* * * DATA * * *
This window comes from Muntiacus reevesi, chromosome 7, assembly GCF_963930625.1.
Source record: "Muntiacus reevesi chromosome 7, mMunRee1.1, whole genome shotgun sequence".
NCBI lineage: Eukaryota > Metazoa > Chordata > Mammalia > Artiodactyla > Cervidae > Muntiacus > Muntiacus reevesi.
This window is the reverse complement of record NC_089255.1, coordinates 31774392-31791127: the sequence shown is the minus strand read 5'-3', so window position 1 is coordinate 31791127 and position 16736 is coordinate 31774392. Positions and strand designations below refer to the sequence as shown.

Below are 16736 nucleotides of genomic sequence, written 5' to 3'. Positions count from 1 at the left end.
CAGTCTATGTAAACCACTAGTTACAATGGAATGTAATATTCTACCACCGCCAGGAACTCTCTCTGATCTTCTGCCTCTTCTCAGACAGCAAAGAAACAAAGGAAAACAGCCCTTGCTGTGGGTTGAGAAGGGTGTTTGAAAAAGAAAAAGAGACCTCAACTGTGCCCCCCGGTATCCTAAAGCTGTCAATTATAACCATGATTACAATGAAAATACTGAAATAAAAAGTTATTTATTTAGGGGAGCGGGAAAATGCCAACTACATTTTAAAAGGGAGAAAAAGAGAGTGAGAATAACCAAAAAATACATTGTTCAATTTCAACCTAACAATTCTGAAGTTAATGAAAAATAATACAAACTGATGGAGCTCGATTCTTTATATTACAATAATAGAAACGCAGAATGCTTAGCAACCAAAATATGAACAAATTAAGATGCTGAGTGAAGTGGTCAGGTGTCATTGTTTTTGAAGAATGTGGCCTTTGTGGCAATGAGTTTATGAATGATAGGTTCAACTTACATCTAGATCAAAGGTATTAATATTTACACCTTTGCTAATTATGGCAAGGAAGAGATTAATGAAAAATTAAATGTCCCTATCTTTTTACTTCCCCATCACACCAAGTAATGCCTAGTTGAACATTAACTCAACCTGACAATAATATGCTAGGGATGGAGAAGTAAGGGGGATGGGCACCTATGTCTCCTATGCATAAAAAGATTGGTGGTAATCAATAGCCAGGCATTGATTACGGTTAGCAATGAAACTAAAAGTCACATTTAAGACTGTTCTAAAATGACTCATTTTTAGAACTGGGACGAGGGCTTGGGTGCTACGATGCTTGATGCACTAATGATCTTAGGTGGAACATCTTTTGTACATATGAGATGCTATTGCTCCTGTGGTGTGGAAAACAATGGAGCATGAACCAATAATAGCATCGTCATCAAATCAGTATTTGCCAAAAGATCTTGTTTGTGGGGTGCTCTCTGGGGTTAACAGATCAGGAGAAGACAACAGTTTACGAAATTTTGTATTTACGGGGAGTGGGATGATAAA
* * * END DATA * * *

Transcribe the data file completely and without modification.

This window comes from Muntiacus reevesi, chromosome 7, assembly GCF_963930625.1.
Source record: "Muntiacus reevesi chromosome 7, mMunRee1.1, whole genome shotgun sequence".
NCBI lineage: Eukaryota > Metazoa > Chordata > Mammalia > Artiodactyla > Cervidae > Muntiacus > Muntiacus reevesi.
This window is the reverse complement of record NC_089255.1, coordinates 31774392-31791127: the sequence shown is the minus strand read 5'-3', so window position 1 is coordinate 31791127 and position 16736 is coordinate 31774392. Positions and strand designations below refer to the sequence as shown.

Below are 16736 nucleotides of genomic sequence, written 5' to 3'. Positions count from 1 at the left end.
CAGTCTATGTAAACCACTAGTTACAATGGAATGTAATATTCTACCACCGCCAGGAACTCTCTCTGATCTTCTGCCTCTTCTCAGACAGCAAAGAAACAAAGGAAAACAGCCCTTGCTGTGGGTTGAGAAGGGTGTTTGAAAAAGAAAAAGAGACCTCAACTGTGCCCCCCGGTATCCTAAAGCTGTCAATTATAACCATGATTACAATGAAAATACTGAAATAAAAAGTTATTTATTTAGGGGAGCGGGAAAATGCCAACTACATTTTAAAAGGGAGAAAAAGAGAGTGAGAATAACCAAAAAATACATTGTTCAATTTCAACCTAACAATTCTGAAGTTAATGAAAAATAATACAAACTGATGGAGCTCGATTCTTTATATTACAATAATAGAAACGCAGAATGCTTAGCAACCAAAATATGAACAAATTAAGATGCTGAGTGAAGTGGTCAGGTGTCATTGTTTTTGAAGAATGTGGCCTTTGTGGCAATGAGTTTATGAATGATAGGTTCAACTTACATCTAGATCAAAGGTATTAATATTTACACCTTTGCTAATTATGGCAAGGAAGAGATTAATGAAAAATTAAATGTCCCTATCTTTTTACTTCCCCATCACACCAAGTAATGCCTAGTTGAACATTAACTCAACCTGACAATAATATGCTAGGGATGGAGAAGTAAGGGGGATGGGCACCTATGTCTCCTATGCATAAAAAGATTGGTGGTAATCAATAGCCAGGCATTGATTACGGTTAGCAATGAAACTAAAAGTCACATTTAAGACTGTTCTAAAATGACTCATTTTTAGAACTGGGACGAGGGCTTGGGTGCTACGATGCTTGATGCACTAATGATCTTAGGTGGAACATCTTTTGTACATATGAGATGCTATTGCTCCTGTGGTGTGGAAAACAATGGAGCATGAACCAATAATAGCATCGTCATCAAATCAGTATTTGCCAAAAGATCTTGTTTGTGGGGTGCTCTCTGGGGTTAACAGATCAGGAGAAGACAACAGTTTACGAAATTTTGTATTTACGGGGAGTGGGATGATAAA